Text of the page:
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Tuesday, November 23, 2010

The Hunter's Manual: A Guide to Vietnamese Food

Once a rare find, Vietnamese food seems to slowly, but surely be finding a place among the vast landscape of American restaurants. With Pho Viet becoming a solid foundation in Columbia, SC, and well... a bunch of random places serving pho in Greenville, NC, it seems like a good time to pull out a bit of a beginner's guide for a new generation of pho eaters out there. Read on to get a taste of the traditional dishes you can expect to find in a typical Vietnamese restaurant.

"Pho", more than just a cup of noodles.

Essentially Vietnam's national dish, this noodle dish is served in a delicious, savory slow cooked broth of soup bones, ginger, and various spices. Usually a choice between thinly cut slices of beef or chicken, this is definitely the dish to judge any Vietnamese restaurant on. You should look for a hot (as in fresh off the stove) sweet, savory broth. Cold broth's are an instant no-no! Garnish with fresh bean sprouts and fragrant basil for a comforting dish at any time of day. Pho, though simple in principle, easily is one of the hardest dishes to make and compare. No one person does it the same way, using different spices, seasonings, and even methods. Some even have paid thousands for an award-winning recipe for their restaurants.

Fun fact: Pho is traditionally a breakfast item in Vietnam.

"Bun Thit Nuong", pasta the Vietnamese way.

Thin slices of pork marinated in a bit of something sweet and grilled, served on top of noodles with pickled carrot/daikon (white radish), fried onion, and a sweetened fish sauce, bun thit nuong sounds like a heavy dish on paper, but is actually a wonderfully refreshing dish that fits the bill any time of the year. It comes in a ton of variations, sometimes adding shrimp or egg rolls to the mix. This is one dish that's all about the meat though. Some places are a bit heavy on the sugar, either making it burn or just too sweet. The right balance, however, makes this dish a winner. My personal favorite.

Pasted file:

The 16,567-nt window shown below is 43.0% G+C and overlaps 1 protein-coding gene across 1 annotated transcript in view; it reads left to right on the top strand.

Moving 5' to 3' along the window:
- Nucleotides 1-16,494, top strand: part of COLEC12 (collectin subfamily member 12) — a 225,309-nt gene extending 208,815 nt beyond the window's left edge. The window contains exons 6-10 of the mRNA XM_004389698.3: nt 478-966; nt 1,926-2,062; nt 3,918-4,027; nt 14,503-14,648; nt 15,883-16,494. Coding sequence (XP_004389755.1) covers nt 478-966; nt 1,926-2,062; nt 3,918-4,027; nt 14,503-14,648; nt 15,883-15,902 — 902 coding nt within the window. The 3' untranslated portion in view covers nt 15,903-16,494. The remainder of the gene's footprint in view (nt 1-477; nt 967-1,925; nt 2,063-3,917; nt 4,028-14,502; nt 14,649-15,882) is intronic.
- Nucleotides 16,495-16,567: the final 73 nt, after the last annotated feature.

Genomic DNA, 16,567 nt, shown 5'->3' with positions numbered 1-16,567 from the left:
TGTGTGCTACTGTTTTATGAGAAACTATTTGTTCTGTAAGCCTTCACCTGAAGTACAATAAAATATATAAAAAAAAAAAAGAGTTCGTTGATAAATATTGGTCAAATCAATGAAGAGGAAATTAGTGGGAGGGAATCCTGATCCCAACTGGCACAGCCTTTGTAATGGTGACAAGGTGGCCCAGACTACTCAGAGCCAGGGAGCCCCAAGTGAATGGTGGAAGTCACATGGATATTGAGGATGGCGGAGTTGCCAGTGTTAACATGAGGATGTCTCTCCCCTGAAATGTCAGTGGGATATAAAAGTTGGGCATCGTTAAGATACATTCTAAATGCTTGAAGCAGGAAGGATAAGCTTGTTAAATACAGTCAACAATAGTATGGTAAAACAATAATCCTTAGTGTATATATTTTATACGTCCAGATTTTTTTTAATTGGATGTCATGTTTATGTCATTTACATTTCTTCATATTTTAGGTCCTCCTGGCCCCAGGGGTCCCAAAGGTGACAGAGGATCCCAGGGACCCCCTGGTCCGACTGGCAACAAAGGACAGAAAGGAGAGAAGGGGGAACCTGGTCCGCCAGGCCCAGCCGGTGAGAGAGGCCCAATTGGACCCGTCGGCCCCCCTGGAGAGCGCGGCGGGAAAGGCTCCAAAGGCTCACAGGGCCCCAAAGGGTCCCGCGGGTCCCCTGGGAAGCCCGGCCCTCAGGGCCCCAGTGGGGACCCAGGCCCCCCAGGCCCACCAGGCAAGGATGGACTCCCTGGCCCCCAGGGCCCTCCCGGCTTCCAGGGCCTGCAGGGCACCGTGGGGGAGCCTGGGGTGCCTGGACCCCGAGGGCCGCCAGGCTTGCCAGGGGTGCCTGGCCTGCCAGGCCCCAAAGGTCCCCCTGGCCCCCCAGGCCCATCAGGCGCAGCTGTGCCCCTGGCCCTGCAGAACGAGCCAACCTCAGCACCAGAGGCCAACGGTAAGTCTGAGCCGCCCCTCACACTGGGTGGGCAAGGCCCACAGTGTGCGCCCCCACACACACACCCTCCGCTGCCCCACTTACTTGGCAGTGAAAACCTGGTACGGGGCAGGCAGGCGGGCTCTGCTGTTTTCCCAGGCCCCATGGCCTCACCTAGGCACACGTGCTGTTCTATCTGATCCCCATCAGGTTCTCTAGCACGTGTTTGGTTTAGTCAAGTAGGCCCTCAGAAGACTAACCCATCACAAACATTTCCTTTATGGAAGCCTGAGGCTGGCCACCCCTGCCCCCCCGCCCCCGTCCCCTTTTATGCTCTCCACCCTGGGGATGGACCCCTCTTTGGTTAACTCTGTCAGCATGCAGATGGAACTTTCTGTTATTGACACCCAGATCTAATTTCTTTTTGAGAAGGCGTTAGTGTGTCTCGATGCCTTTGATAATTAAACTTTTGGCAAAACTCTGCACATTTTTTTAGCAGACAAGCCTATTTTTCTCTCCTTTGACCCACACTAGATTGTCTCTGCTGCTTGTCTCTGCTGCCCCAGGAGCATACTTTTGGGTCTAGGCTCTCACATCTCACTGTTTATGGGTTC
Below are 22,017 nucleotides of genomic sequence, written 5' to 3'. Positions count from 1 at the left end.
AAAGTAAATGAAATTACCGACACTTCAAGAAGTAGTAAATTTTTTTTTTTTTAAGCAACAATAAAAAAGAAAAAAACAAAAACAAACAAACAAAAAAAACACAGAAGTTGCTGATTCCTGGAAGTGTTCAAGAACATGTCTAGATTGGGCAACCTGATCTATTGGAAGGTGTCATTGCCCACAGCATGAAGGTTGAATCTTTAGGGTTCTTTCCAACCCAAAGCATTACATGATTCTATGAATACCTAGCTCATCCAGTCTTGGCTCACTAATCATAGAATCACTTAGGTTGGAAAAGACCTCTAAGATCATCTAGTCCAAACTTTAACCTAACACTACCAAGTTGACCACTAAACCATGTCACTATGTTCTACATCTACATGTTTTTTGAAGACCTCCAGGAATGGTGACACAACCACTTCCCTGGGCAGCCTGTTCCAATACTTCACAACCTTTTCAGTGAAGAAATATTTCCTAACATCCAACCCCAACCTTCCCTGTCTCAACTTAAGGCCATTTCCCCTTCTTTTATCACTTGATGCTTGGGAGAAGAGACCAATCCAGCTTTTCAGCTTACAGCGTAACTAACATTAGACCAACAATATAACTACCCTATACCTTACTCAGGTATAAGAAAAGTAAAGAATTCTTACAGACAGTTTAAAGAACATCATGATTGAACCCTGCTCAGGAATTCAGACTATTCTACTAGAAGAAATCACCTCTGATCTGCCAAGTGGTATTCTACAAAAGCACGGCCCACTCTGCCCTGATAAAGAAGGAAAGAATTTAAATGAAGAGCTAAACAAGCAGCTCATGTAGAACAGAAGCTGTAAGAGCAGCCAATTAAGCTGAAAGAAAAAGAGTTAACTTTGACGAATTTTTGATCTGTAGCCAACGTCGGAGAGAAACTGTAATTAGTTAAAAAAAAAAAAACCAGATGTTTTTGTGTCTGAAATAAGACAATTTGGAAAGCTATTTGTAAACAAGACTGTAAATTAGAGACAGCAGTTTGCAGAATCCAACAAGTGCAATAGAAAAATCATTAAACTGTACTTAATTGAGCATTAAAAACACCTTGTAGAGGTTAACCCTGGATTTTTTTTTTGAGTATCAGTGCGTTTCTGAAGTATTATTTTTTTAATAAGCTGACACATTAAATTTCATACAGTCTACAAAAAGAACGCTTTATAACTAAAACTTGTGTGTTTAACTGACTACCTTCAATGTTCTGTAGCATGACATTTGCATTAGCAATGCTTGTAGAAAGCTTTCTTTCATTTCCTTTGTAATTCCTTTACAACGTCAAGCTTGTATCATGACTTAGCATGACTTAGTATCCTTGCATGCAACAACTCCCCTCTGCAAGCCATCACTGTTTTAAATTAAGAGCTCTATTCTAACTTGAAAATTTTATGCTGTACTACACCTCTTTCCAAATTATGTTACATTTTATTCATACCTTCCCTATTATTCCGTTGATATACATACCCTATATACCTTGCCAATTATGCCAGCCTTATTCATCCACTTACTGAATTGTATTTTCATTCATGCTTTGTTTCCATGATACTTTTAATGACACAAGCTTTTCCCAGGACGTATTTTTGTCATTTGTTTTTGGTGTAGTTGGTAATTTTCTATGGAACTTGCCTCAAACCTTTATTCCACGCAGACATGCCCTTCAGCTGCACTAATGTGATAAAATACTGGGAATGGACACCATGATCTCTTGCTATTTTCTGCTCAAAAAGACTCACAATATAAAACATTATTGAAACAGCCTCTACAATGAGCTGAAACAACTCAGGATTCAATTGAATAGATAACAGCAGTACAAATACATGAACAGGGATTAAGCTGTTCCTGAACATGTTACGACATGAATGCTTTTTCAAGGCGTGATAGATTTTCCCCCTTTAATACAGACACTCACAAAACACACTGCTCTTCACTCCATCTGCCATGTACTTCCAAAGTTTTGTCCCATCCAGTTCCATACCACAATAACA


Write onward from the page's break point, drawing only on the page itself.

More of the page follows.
"Goi Cuon", fresh, fast, and fun.

The freshest of ingredients wrapped in rice paper, this Vietnamese appetizer is a classic starter at any restaurant. In the household, a few of these can easily become a meal any night of the week. There's a beautiful art with goi cuon, one that separates the winners from the losers. A pour wrap can spoil the whole show, leaving you in an ugly mess. A nice, tight wrap makes all the difference here. The second biggest key to this whole app is the sauce. Usually a hoisin sauce cooked down and sometimes combined with a little peanut butter and topped with chopped nuts, the sauce definitely makes this a killer app when done right (and should always be considering how easy it is to make!).

"Banh Mi", the king of sandwiches.

It's sweet, it's sour, it's salty, savory, fresh, crispy, and crunchy, a Vietnamese sandwich is just everything you look for in a great sandwich. It starts with a smear of pate on one side of a beautiful baguette, and then a slatter of butter on the other end. In goes various Asian cold cuts, including pork belly and Vietnamese ham, followed by a volley of veggies including the carrot/daikon mixture, cilantro, and a few jalapeno slices. Sometimes grilled pork is used instead in all its glory. Either way you serve this dish up, it's a real eye-catcher.

It can be a little tricky to find though. In the United States, they often are best out of sandwich shops rather than restaurants.

"Com Tam", the national rice dish.

Though it can come in a million different way, shapes, and forms, com tam is a traditional item featuring a special short grain rice served with a grilled pork chop, pickled carrots and daikons, a special baked meat/egg dish similar to a quiche, and fish sauce to tie things together. More traditional plates often include "bi", or pork skin. This is a bit of a bolder dish for those looking to try out Vietnamese food, but you'll should see it on most menus. There's so many factors that go into a great "Com Tam". The egg in particular can go wrong a million ways (I've even seen it blue on occasions. Blue!), and the pork chop can be dry in seconds if not served quickly. The fish sauce also is key in a great "Com Tam". If you want to play it safe and get a more surefire bet, try the dishes above first to make sure they get your seal of approval before venturing out for this dish.

Hopefully the next - or first - time you try out a Vietnamese restaurant, you can sink your teeth into some of these fantastic dishes. Thanks for reading!


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